Ingmar Bergman's The Silence
Pictures in the Typewriter, Writings on the Screen
Maaret Koskinen, a professor of cinema studies and film critic for Sweden's largest national daily newspaper, was the first scholar given access to Bergman's private papers during the last years of his life. Bergman's notebooks reveal the difficulties he experienced in writing for the medium of moving images and his meditations on the relationship (or its lack) between moving images and the spoken or written word. Koskinen's attention to this intermedial framework is anchored in a close reading of the film, focusing on the many-faceted relationships between images and dialogue, music, sound, and silence.
The Silence offers filmgoers an entryway into the cinematic, cultural, and sociopolitical issues of its time, but remains a classic - rich enough for scrutiny from a variety of perspectives and methodologies. Koskinen draws a picture of Bergman that challenges the traditional view of him as an auteur, revealing his attempts to overcome his own image as a creator of serious art films by making his work relevant to a new generation of filmgoers. Her exploration of the film touches on issues of censorship and the cinema of small nations, while shedding new light on the shifting views of Bergman and auteurist film, high art, and popular culture.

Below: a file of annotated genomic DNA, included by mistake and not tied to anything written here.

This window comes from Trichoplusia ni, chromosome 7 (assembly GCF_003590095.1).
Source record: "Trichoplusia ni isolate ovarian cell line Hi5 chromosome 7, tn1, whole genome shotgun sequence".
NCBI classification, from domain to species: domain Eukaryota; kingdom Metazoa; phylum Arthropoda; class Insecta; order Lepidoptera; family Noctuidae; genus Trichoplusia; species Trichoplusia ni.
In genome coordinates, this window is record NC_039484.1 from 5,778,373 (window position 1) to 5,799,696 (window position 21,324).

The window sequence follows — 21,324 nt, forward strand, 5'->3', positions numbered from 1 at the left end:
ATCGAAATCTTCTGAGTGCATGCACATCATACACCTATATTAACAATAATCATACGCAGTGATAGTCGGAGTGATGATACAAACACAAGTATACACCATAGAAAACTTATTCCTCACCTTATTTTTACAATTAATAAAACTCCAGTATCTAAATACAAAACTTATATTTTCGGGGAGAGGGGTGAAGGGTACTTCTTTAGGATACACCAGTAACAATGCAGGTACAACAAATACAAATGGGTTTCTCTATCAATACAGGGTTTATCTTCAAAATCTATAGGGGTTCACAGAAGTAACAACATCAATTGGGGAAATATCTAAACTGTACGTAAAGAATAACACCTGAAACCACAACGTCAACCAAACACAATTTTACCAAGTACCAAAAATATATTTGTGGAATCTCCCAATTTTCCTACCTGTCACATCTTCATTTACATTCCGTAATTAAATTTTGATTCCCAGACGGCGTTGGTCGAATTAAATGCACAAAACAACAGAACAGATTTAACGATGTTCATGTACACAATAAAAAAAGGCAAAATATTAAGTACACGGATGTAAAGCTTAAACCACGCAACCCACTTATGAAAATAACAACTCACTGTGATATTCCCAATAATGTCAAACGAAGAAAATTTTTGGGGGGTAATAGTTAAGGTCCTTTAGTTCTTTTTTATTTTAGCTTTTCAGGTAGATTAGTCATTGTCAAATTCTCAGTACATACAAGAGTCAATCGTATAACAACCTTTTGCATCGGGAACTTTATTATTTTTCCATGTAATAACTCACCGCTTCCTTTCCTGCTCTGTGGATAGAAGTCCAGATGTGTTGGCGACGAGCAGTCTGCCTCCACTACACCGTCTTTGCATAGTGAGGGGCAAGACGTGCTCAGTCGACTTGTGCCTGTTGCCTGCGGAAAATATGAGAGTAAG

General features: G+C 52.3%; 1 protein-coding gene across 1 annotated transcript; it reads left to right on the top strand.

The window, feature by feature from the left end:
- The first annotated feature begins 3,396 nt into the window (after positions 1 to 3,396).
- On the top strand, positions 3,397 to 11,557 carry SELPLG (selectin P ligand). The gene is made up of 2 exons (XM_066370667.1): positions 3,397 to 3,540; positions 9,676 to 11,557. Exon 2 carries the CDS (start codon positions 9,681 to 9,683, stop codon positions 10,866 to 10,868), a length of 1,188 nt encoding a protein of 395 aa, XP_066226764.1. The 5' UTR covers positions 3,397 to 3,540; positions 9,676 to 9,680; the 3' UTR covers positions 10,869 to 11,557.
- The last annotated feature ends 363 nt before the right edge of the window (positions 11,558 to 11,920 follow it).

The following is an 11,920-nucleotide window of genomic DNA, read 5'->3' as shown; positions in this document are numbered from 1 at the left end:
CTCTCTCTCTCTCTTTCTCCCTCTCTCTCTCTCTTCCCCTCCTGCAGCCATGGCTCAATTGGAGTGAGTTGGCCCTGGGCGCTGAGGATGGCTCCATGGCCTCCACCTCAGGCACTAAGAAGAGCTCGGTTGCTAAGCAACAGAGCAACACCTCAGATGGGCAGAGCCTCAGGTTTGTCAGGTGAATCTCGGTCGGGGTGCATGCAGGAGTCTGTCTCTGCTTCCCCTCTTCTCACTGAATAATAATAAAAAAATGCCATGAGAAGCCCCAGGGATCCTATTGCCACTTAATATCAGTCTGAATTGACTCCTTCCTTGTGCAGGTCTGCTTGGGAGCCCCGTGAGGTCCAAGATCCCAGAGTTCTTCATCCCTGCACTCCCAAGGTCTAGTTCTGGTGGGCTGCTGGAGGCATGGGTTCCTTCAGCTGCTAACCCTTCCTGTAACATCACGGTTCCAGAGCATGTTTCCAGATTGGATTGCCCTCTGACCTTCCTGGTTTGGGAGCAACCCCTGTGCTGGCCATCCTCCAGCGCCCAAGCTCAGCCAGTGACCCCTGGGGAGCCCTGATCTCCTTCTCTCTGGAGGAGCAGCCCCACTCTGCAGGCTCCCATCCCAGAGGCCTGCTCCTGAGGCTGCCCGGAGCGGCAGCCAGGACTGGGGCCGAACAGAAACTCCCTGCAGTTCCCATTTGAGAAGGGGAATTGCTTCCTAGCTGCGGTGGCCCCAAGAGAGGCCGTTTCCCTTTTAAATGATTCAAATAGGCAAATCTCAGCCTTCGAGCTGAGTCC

About the Author
"The monograph rests on the opening up of a new resource, the Bergman Archive, and Koskinen deserves our gratitude for her role here, in preserving this unique body of work for public access."—James B. Tueller, The Northern Mariner, 2011
"Koskinen's study of the genesis and enactment of The Silence is quite probably the best Bergman case study ever written. It benefits enormously from the writing notebooks shown to the author by Bergman in 1998 and it is almost literally a study of a masterpiece being born. But it is more than that, for Koskinen highlights context and consequences…. This is a brilliant summary of the relationship between the film's creation and the film itself, and shows that Bergman's writing is itself indefinable, part literary, part cinematic, endlessly battling the forbidding link between word and image with great fertility."—Senses of Cinema
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